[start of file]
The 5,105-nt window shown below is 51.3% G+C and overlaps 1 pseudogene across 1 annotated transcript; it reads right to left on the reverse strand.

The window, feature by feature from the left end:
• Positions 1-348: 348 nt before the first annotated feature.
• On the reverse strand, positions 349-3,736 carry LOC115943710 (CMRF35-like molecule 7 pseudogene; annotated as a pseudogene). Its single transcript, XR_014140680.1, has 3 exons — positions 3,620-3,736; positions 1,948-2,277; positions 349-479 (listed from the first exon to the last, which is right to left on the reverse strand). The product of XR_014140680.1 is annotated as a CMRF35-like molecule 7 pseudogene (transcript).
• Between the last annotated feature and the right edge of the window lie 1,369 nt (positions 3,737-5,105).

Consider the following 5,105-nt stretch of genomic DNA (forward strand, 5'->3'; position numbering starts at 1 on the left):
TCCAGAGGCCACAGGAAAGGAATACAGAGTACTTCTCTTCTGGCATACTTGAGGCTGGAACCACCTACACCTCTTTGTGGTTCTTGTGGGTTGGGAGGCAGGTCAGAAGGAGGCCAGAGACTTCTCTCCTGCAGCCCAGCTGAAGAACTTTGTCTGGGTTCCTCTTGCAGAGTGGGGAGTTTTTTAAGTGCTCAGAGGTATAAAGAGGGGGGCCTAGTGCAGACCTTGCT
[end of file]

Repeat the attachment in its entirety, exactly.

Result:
The 5,105-nt window shown below is 51.3% G+C and overlaps 1 pseudogene across 1 annotated transcript; it reads right to left on the reverse strand.

The window, feature by feature from the left end:
• Positions 1-348: 348 nt before the first annotated feature.
• On the reverse strand, positions 349-3,736 carry LOC115943710 (CMRF35-like molecule 7 pseudogene; annotated as a pseudogene). Its single transcript, XR_014140680.1, has 3 exons — positions 3,620-3,736; positions 1,948-2,277; positions 349-479 (listed from the first exon to the last, which is right to left on the reverse strand). The product of XR_014140680.1 is annotated as a CMRF35-like molecule 7 pseudogene (transcript).
• Between the last annotated feature and the right edge of the window lie 1,369 nt (positions 3,737-5,105).

Consider the following 5,105-nt stretch of genomic DNA (forward strand, 5'->3'; position numbering starts at 1 on the left):
TCCAGAGGCCACAGGAAAGGAATACAGAGTACTTCTCTTCTGGCATACTTGAGGCTGGAACCACCTACACCTCTTTGTGGTTCTTGTGGGTTGGGAGGCAGGTCAGAAGGAGGCCAGAGACTTCTCTCCTGCAGCCCAGCTGAAGAACTTTGTCTGGGTTCCTCTTGCAGAGTGGGGAGTTTTTTAAGTGCTCAGAGGTATAAAGAGGGGGGCCTAGTGCAGACCTTGCT